Excel files are like islands with very limited access in and out. There is no simple way of implementing integration to your spreadsheets. Outside of performing them manually, or using custom scripting and import rules where you hope the job runs all the while praying no one changes the file name or file structure. Unfortunately, there is no solution to solve this issue using spreadsheets alone. It is a design limitation that – again – will cost you effectiveness.

4. A Spreadsheet is NOT a Database

Excel and other spreadsheets solutions can handle a large amount of data, but as you increase the amount of information, performance can drop significantly, even for the most basic edits.

And it’s not just performance that you have to worry about, simple tasks like creating new fields, lines or columns, organizing the information and creating useful queries become a major time sink.

Again, this is a design limitation, as Excel and every other spreadsheet software were not designed to replace databases.

5. Data Leak and Data Loss

Having to deal with multiple files over network shares, individual hard drives or mobile storage means that creating a reliable backup is a test of faith.

Since information is not centralized and accessed by multiple users, it is likely that someone will make a mistake and delete or unintentionally disclose some pretty confidential information. The lack of audit information will make things easier for that not-all-too-loyal employee that is leaving the company and intends to sensitive information.

Those are just a few examples of the risks you incur when information is not centralized, and controls are lacking.

6. Little to No Security

Excel has extremely limited security features. Adding a password to your files seems like an excellent idea, but remember: it is all or nothing. If you wish your users have different access levels, you will have to split information throughout several different files. Oh, and don’t forget that password, or else you are going to have a bad week.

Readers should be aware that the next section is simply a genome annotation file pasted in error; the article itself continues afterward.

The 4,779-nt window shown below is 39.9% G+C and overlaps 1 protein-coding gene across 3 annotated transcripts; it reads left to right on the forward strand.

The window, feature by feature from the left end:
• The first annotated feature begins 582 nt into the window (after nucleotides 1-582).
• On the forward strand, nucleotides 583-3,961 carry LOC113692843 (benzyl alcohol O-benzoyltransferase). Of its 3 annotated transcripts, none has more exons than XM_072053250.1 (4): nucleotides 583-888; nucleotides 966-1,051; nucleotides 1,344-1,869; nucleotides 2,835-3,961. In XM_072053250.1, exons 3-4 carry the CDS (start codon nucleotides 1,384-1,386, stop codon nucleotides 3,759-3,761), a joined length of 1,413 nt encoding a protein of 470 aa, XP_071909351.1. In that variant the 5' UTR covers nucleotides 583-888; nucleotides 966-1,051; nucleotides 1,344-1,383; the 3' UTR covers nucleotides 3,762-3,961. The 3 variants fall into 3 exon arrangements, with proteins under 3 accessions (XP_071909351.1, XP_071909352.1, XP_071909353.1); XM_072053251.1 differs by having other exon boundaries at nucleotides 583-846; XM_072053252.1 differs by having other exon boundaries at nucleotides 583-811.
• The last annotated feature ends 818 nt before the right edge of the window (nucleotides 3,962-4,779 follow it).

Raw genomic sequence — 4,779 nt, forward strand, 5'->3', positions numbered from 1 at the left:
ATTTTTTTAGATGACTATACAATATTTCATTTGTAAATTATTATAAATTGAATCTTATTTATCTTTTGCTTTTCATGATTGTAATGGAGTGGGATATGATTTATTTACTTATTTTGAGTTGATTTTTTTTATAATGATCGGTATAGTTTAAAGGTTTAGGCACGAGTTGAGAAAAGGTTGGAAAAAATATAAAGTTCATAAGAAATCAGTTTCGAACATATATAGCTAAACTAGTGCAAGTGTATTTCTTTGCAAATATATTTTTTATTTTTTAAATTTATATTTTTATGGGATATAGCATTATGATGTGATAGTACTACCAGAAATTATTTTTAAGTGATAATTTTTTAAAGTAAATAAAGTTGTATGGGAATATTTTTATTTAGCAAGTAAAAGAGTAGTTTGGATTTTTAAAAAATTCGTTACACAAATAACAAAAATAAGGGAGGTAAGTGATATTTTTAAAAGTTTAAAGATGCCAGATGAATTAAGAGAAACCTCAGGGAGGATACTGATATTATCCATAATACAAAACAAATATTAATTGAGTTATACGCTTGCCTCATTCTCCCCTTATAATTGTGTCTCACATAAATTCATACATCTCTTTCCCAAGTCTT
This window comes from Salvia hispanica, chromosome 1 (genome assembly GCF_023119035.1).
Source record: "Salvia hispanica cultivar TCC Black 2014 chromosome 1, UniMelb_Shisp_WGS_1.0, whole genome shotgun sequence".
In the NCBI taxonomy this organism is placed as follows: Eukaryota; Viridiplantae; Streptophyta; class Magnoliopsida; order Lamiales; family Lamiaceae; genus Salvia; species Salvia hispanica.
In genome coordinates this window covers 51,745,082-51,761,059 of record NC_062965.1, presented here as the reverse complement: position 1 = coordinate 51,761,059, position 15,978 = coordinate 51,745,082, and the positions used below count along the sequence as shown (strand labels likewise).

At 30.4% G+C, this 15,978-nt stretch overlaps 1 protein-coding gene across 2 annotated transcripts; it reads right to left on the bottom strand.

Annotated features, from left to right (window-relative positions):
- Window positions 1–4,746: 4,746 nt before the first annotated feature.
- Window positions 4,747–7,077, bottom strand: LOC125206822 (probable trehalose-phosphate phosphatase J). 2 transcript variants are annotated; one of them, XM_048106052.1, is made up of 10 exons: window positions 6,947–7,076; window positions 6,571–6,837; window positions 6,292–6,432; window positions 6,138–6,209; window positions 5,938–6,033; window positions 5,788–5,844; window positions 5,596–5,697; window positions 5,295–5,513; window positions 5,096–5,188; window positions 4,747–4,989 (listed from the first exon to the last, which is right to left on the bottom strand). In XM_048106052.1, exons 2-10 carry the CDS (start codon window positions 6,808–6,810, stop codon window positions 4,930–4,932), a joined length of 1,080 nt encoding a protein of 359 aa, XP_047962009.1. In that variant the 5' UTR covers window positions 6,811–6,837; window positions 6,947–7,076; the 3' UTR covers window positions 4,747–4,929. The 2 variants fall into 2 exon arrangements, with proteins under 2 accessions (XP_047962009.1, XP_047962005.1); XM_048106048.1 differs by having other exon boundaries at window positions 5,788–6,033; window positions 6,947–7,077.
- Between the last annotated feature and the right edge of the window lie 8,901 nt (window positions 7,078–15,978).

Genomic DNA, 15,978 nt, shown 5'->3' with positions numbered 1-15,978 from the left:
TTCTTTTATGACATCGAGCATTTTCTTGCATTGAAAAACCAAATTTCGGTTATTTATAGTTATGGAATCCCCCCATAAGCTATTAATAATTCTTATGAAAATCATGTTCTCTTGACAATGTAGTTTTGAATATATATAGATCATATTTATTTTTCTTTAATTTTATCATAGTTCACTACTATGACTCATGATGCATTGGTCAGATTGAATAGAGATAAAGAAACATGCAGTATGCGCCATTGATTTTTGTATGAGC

With the lack of proper auditability, in most cases, you will be limited to information about who opened the file and what time it was last modified. And that is it, no more audit info, meaning that errors are hard to track and incorrect or even fraudulent changes can go unnoticed for quite some time, and it is not feasible to trace back who did it.

The only practical solution is migrating your data from spreadsheets to an enterprise level GRC platform. The required investment for a dedicated solution may be initially perceived merely as additional costs since most organizations already own spreadsheet software, but in the long run the added value to the business regarding effectiveness, security and reliability is evident.

Amazing GRC platforms don’t have to be expensive either; there are a lot of great tools out there providing a centralized source of record, single source of truth, with enterprise security, automated backups, a complete audit trail and have a consistent, standardized way of handling your information.

Excel and other spreadsheet software are excellent for handling certain data, calculations and organizing information, but constructing critical business processes based on such limited tools is a sure way of wasting your business’ resources.